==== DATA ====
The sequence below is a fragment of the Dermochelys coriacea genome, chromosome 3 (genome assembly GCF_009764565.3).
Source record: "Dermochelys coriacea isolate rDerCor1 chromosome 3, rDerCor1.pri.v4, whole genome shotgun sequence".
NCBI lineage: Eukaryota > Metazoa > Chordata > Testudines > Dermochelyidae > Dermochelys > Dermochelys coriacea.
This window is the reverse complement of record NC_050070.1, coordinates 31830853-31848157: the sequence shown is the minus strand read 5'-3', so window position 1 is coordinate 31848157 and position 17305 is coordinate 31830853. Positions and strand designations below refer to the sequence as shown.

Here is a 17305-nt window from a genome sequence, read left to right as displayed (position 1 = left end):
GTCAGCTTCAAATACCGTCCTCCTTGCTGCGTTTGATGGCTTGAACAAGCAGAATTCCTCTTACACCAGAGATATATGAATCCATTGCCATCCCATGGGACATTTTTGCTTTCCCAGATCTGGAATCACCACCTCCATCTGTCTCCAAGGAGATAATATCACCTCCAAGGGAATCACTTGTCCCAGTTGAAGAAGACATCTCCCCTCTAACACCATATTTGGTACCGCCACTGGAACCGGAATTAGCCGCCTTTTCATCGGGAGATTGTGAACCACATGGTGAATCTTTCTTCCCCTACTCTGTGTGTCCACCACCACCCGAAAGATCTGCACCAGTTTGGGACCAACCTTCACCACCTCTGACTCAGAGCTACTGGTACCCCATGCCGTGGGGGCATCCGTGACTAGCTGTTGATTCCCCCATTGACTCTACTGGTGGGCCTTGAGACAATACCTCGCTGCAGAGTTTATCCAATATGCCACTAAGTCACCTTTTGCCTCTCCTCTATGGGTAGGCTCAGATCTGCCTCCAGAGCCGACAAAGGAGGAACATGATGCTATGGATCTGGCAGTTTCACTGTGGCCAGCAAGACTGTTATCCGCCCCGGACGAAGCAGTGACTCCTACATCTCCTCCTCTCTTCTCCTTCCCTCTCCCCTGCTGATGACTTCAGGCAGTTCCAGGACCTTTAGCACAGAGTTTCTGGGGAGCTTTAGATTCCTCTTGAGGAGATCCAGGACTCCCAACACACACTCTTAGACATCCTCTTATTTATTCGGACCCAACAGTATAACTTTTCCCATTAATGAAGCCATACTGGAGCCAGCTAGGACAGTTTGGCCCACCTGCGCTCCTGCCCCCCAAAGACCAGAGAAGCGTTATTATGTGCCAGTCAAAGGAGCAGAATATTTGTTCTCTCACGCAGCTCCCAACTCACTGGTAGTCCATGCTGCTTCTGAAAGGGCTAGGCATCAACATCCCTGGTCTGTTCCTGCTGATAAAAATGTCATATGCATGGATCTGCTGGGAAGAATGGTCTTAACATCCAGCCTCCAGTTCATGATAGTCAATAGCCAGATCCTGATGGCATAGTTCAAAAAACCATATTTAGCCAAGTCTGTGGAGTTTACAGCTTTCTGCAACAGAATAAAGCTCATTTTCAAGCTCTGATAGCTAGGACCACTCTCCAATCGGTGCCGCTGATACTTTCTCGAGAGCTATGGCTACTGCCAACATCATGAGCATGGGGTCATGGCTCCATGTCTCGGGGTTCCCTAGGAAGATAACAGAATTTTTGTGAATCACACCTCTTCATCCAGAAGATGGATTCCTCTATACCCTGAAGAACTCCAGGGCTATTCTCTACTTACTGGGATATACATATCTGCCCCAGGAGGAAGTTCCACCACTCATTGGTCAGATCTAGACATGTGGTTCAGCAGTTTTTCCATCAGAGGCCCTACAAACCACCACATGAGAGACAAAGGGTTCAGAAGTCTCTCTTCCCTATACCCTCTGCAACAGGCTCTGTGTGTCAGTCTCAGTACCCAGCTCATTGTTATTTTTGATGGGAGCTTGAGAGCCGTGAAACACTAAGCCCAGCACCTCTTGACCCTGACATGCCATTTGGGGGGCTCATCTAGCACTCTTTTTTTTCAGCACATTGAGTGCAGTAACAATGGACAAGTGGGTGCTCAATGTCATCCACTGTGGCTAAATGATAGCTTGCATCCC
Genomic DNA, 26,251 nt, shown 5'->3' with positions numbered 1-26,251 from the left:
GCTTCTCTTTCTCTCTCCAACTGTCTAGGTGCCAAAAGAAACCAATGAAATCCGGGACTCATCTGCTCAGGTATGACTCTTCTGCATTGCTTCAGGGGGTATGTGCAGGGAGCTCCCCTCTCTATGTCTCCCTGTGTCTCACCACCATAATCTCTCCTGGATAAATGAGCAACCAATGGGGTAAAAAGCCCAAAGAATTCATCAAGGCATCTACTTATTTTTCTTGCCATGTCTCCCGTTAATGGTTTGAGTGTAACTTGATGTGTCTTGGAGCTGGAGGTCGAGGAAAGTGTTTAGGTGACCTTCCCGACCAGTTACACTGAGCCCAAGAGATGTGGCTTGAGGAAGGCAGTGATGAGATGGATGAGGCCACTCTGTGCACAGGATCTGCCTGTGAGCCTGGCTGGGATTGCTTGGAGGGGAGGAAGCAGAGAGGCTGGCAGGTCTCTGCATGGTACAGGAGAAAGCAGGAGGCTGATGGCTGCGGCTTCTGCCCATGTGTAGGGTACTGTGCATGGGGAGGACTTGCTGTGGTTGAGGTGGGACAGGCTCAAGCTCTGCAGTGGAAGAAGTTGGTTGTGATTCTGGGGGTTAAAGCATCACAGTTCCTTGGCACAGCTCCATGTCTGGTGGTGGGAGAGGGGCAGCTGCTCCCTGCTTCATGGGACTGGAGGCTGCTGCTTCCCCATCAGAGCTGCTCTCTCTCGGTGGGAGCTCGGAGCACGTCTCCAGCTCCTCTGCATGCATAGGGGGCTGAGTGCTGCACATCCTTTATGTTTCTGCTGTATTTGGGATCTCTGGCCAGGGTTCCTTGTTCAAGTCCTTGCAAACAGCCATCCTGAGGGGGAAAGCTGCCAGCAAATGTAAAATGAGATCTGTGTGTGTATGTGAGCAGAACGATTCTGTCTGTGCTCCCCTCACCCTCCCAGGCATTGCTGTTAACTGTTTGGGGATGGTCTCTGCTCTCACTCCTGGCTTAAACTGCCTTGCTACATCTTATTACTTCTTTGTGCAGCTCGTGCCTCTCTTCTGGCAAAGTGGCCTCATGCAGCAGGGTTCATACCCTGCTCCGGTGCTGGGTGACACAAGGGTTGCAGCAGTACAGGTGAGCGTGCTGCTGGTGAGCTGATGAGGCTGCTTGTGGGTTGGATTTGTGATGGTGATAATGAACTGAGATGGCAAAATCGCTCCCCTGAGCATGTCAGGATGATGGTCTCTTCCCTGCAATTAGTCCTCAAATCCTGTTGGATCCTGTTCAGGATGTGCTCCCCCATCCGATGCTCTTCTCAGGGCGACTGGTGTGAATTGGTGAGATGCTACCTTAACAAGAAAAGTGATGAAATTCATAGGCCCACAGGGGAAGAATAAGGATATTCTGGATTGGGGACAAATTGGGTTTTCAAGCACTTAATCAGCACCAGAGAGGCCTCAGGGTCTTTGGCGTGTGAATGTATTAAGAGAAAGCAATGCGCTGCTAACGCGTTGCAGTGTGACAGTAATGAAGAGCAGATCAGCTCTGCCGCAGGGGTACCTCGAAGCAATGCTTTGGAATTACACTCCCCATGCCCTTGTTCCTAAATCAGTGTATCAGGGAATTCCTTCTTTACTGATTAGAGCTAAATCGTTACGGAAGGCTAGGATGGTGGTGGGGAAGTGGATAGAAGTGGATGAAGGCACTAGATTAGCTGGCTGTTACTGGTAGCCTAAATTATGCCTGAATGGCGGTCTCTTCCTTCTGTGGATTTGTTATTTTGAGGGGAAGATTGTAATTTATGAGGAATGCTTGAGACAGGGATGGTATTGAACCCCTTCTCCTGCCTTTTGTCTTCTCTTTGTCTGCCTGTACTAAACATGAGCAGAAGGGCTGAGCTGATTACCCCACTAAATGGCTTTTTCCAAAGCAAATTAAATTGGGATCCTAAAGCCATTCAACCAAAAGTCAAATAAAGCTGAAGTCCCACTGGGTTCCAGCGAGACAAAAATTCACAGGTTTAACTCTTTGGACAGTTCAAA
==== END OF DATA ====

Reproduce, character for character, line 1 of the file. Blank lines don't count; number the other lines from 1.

The sequence below is a fragment of the Dermochelys coriacea genome, chromosome 3 (genome assembly GCF_009764565.3).